The Weirdest Works You Missed at Art Basel
The art fair showed airbag dresses, Mark Zuckerberg as a bodybuilder, and a full-on toilet.
Art Basel isn't always a hotspot for truly edgy art, but that all changed this year. At this top-tier art fair, which is showing 290 art galleries and 4,000 artists, there's the usual panel discussions, film program and public art to be seen across Basel, as well as a section called Unlimited, which attempts to tap into the cutting-edge art. But none of this compares to the weird shit. This year’s edition has everything from airbag couture to blackjack tables and toilets. Here are some of the weirdest things you missed this week during Art Basel’s VIP preview.
Donald Trump as the Tin Man from the Wizard of Oz
This artwork, made by Coco Fusco, is called “Tin Man of the Twenty-First Century,” and is being shown with the Alexander Gray Associates. According to the artist, the Tin Man is a character with no heart or brain. She sees a parallel with the president. “The 2016 election was a watershed moment, I sensed that our country would be changed forever,” she said in a statement. “Not every artist wants to respond to what happens in the political arena, but in the course of history many have done so, and I embrace that venerable tradition.”
Airbag couture (literally couture dresses made from airbags)
The artist Alicia Framis is showing her “LifeDress” series with Galería Juana de Aizpuru, a total of nine dresses made out of airbags taken from Japanese cars. They’re meant for women to wear as dresses, and as soon as a woman experiences harassment of any kind, she can activate the airbag dress to expand, potentially blasting her opponent away. Why hasn’t anyone thought of this before? Exactly.
Art fair casino?
Over at the Perrotin gallery booth, the artist Xu Zhen has turned this one corner of the art fair into a mock, conceptual casino (don’t expect any chips—or even strip poker). Because let’s face it—buying art can be a bit of a gamble, right? Zhen has installed a handful of roulette and baccarat tables, ones you’d find at any run-of-the-mill Las Vegas casino. A few performance artists are mulling around the tables, creating sand mandalas, the kind Tibetan Buddhist monks use to depict processes of creation and destruction. Pretty Zen.
Mark Zuckerberg as a bodybuilder
The Shanghai-born artist Miao Ying is showing a series called Hardcore Digital Detox, which looks at the internet through the lens of the “Chinternet,” or the Chinese internet. Zuck has the body of an Arnold Schwarzenegger-like bodybuilder. The project leads viewers to a website where the artist is selling to online products that will make you laugh (browser cookies, anyone?). “I think part of the reason why I really want my work to be humorous instead of very serious is because I grew up in a very serious environment," the artist recently said. "With all the limitations in China, it was still giving people in China a chance to create all these things online and communicate in new ways."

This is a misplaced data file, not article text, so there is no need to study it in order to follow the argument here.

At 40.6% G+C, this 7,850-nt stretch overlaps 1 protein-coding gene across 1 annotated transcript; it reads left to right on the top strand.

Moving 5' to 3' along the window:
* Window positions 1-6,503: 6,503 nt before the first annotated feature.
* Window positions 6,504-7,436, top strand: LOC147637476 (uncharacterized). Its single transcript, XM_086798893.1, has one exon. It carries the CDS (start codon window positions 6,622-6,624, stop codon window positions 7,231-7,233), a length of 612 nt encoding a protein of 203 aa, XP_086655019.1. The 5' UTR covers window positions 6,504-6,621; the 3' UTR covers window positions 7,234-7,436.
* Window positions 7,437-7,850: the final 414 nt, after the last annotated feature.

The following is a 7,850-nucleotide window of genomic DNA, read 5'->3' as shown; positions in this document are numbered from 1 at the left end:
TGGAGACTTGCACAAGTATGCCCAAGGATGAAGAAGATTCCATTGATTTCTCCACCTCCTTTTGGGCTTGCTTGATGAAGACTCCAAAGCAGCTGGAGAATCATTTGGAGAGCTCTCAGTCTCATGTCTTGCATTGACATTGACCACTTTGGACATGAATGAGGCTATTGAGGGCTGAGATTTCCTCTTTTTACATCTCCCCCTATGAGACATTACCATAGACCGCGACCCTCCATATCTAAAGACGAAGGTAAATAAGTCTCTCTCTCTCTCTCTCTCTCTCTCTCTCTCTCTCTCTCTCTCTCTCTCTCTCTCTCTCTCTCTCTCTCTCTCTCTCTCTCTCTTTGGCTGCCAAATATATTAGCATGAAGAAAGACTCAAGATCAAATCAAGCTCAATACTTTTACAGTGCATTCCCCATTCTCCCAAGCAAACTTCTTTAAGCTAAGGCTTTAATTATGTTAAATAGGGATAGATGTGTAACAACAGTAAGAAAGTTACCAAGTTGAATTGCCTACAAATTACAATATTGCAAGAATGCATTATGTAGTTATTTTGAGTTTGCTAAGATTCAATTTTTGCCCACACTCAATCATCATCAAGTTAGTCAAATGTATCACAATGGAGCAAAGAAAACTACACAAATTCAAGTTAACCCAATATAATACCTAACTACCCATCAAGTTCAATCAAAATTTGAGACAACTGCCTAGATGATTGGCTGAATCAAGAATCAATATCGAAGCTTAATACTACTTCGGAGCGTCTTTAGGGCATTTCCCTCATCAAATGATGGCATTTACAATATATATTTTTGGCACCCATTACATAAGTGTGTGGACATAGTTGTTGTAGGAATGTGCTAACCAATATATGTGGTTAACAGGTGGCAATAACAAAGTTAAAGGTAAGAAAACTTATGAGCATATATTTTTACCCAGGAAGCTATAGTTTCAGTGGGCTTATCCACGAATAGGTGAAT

A Plexiglas maze with orange juice
Helio Oiticica has made a colorful maze for art goers in one booth, with one box filled with a gallon of orange juice. The Brazilian artist is showing "Penetrável Filtro," an installation from 1972, which is being shown with Galerie Lelong & Co. It's like a labyrinth with walls made of colored plastic—but others might see it as an experience that’s hard to resist for your Instagram story. After corridors of green, blue, yellow and orange, the end of the maze offers viewers a glass of orange juice from a giant tub inside. Skip the VIP lounge and the overpriced art fair café, this is where it’s at (at least if you’re thirsty).
A low art boutique
Ever want to learn about the history of the store mannequin? Look no further. This is much more than just a window display. The artist Lucy McKenzie and designer Beca Lipscombe work together under the moniker Atelier E.B., their online shop and here, a pop-up storefront that looks a lot like a secondhand clothing store from the 1990s. It's been called a cult label that's “equal parts local museum display, contemporary art show, and functional salesroom.” For their online store, they sell sweatshirts bearing their logo, photo prints of women lounging near sphinx sculptures and badges of femme figures, as well as products that tie into fashion history, architecture and traveling around Europe.
This toilet is the shit
The artist Do Ho Suh has made replicas of household appliances, including a bathtub, a radiator and a stove. But a toilet? Nobody wants to see that, never mind buy that (then again, Maurizio Cattelan's golden toilet is traveling next to England). It’s called “Toilet, Apartment A, 348 West 22nd Street, New York, NY 10011, USA,” as if we needed the entire address (what do you want, fan mail?) which is being shown at the Lehmann Maupin gallery booth.